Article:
The Lusaka City Council (LCC) in partnership with private waste management companies has enhanced the waste management systems to serve respective conventional and peri-urban areas in the city. In order to implement an effective waste collection service in the conventional housing and commercial areas in Lusaka city, the Council has realigned its waste management districts (WMD) increasing the zones to 16 from the initial 12. Lusaka City Council Director of Public Health Greenford Sikazwe said the idea behind re-zoning was aimed at implementing an effective waste collection service in the conventional housing and commercial areas based on the Strategic Municipal Solid Waste Management plan that the Council has embarked on.
Mr. Sikazwe said in all districts, with an exception of one, waste collection would continue to be out-sourced to the private waste management companies through franchise contracts. He said Lusaka City Council was in the process of advertising the newly created Waste Management Districts including those that are currently not being serviced. Mr. Sikazwe stated that the franchise collector who would be awarded with a franchise contract will be responsible for setting and collecting waste fees for the services provided in their areas of operation. “The fee is, however, subject to a ceiling set by the council. The waste collector will determine the type of waste receptacles (bags, bins or containers), subject to approval by the Council,” he said.
He explained that the fees will vary depending on the WMD, “For each of the waste management districts, there are maximum waste collection fees; the maximum fees the waste management companies may charge have been negotiated on behalf of the community by the Lusaka City Council,” Mr. Sikazwe said.
He further added that the fees were always included in the Franchise Contracts, “although the Council would like to have one uniform fee for the entire city, market forces have led to minor differences between the waste management districts.”
Recently, the Ministry of Local Government and Housing purchased refuse compactor trucks and other garbage collection equipment valued at close to K26 million to ease the challenges of waste management disposal faced by most councils in Zambia.
To beef up waste management collection in the city, Lusaka City Council has procured 112 bins; two refuse compactor trucks and 20 cubic containers at an estimated K4.9 million from from the 2013 budget. The Council is also in the process of procuring a landfill compactor and a bull dozer for the landfill, two tractors for waste collection in peri-urban areas, two tipper trucks and one front-end loader. Mr. Sikazwe revealed that the tender process had already begun to purchase the equipment.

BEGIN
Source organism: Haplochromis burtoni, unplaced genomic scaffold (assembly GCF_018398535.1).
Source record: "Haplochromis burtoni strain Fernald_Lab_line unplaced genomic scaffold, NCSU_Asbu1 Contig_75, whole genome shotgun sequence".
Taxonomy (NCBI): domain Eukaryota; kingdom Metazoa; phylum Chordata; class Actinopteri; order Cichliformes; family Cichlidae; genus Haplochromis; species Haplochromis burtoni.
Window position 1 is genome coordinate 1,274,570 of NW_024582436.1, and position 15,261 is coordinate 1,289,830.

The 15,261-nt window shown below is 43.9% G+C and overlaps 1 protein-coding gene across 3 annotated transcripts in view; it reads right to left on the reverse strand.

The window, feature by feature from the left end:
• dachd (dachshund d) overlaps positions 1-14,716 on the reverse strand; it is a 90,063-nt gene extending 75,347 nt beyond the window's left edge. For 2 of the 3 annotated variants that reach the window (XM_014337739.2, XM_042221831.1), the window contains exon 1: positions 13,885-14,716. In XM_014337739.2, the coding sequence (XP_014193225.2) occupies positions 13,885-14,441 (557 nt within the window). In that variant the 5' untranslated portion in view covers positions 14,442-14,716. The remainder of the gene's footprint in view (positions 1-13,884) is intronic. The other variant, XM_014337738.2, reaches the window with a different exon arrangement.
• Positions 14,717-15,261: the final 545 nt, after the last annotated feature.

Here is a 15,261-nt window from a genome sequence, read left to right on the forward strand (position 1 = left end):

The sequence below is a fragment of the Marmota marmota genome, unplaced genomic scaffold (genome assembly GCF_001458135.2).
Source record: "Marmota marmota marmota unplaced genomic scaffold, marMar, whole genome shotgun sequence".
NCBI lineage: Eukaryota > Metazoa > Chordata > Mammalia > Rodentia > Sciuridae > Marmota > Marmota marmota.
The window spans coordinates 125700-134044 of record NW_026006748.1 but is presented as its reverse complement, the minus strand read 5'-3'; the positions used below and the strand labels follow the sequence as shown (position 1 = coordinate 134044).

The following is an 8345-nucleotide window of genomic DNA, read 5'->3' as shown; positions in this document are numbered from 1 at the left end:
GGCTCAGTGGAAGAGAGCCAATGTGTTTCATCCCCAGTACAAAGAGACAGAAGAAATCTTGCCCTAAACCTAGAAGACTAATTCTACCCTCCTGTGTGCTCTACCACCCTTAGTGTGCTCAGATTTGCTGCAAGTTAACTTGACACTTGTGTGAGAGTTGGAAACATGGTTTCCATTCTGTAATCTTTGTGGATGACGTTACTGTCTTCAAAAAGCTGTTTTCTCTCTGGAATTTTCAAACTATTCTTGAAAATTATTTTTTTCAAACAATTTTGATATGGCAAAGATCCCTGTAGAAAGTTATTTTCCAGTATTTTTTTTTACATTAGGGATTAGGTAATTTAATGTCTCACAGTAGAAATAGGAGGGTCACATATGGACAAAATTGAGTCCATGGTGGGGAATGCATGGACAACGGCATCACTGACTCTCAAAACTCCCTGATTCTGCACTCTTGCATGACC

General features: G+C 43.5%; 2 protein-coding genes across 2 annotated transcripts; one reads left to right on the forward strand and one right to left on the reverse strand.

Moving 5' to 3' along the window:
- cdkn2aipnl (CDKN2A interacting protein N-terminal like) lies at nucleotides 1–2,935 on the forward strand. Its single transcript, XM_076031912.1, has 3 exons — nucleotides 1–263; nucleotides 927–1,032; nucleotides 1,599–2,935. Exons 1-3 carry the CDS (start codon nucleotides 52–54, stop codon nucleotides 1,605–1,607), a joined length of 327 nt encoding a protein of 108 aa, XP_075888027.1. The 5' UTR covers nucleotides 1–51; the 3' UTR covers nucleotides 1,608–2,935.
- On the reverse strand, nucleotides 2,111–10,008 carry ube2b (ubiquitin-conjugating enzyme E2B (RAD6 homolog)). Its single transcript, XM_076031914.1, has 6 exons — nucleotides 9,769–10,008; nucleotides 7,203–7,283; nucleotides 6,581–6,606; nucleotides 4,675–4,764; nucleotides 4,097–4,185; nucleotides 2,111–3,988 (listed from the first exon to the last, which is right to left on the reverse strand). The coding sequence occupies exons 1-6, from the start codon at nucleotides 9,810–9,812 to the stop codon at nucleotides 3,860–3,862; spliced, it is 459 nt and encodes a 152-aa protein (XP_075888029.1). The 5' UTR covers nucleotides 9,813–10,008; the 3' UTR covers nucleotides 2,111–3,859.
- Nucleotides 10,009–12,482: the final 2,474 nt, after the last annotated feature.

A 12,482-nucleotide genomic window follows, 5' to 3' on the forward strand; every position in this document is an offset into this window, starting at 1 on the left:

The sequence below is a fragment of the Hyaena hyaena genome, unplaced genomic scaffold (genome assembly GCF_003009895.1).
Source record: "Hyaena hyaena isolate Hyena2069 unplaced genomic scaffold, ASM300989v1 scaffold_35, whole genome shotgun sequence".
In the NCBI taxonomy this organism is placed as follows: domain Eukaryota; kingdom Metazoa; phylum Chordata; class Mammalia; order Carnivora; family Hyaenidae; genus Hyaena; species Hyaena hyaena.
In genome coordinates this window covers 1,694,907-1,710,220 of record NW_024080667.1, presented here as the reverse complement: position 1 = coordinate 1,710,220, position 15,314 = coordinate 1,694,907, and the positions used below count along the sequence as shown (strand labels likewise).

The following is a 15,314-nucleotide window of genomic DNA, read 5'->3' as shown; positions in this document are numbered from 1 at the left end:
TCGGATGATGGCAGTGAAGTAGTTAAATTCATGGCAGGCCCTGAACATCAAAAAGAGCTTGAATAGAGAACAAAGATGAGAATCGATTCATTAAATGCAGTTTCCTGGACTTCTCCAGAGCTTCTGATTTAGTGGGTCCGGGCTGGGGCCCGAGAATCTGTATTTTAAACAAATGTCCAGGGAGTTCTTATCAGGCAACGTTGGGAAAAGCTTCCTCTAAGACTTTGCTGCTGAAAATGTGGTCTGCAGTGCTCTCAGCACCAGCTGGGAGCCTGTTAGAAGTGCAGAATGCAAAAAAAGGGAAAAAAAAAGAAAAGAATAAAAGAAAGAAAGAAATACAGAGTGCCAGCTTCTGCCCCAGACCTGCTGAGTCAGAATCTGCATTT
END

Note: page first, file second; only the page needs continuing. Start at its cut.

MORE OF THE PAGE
Additional information on the new waste management system can be obtained from respective waste collection companies or from the website of the waste management unit on www.wmulusaka.gov.zm or people can come in person to the Waste Management Unit (WMU) at the Civic.
Poland comes to LCC’s aid
THE Bialystok City of Poland has offered to help find solutions to some of the challenges Lusaka City Council (LCC) is facing in the areas of waste management, fire services and road infrastructure development.
During the signing ceremony of the letter of intent at Civic Centre recently, Lusaka Mayor Daniel Chisenga said the signing of the Letter of Intent between the LCC and the Bialystok City symbolized the beginning of future joint activities between the two councils. Mr. Chisenga said the Letter of Intent was the first step of the cooperation which will later see the two parties come up with a memorandum of understanding (MoU) and eventually the twinning of the two cities. The Polish delegation included Mr. Truskolaski, the vice president of national Chamber of Commerce, Mr. Witold Karczewski, the director of strategy and development, Mr.Tomasz Buczek, the Deputy Director of the Mayor, Mr. Pzemyslaw Tuchlinski and Mr. Krzysztof Truskolaski, a business executive.
And during an open forum discussion between the two parties, the LCC explained the many challenges it was facing in waste management, fire fighting services as well as traffic congestion. Meanwhile, Mr. Truskolaski called for a vigorous public awareness campaign starting with schools and the community at large on how to manage and separate waste at source until the final disposal of the garbage.
“Managing a city can be very hectic. Even in Poland which is 10 times smaller than Lusaka, we have the same problems, but my advice to you is that you should start a public awareness campaign. Waste management if not properly managed it can be a time bomb.
You need a huge promotional arena to send a message to the community on where and how they need to package their garbage starting at source. In Poland it is now law that every household pays taxes and Revenue and tax collection in Poland is in charge of the Councils,” Mr. Truskolaski said.
And Director of Strategy and Development, Mr. Buczek said waste management was a global problem and explained that it could however be a profitable business which can be used to produce bio-gas and other forms of energy. “They say no money, no honey. You need to invest in modern technology to manage waste,” Mr. Truskolaski said.
He advised the LCC to engage an independent advisor to work out a plan on how to expand the revenue collection base and suggested the introduction of a public transport business, which could be one way of helping raise revenue for the Council.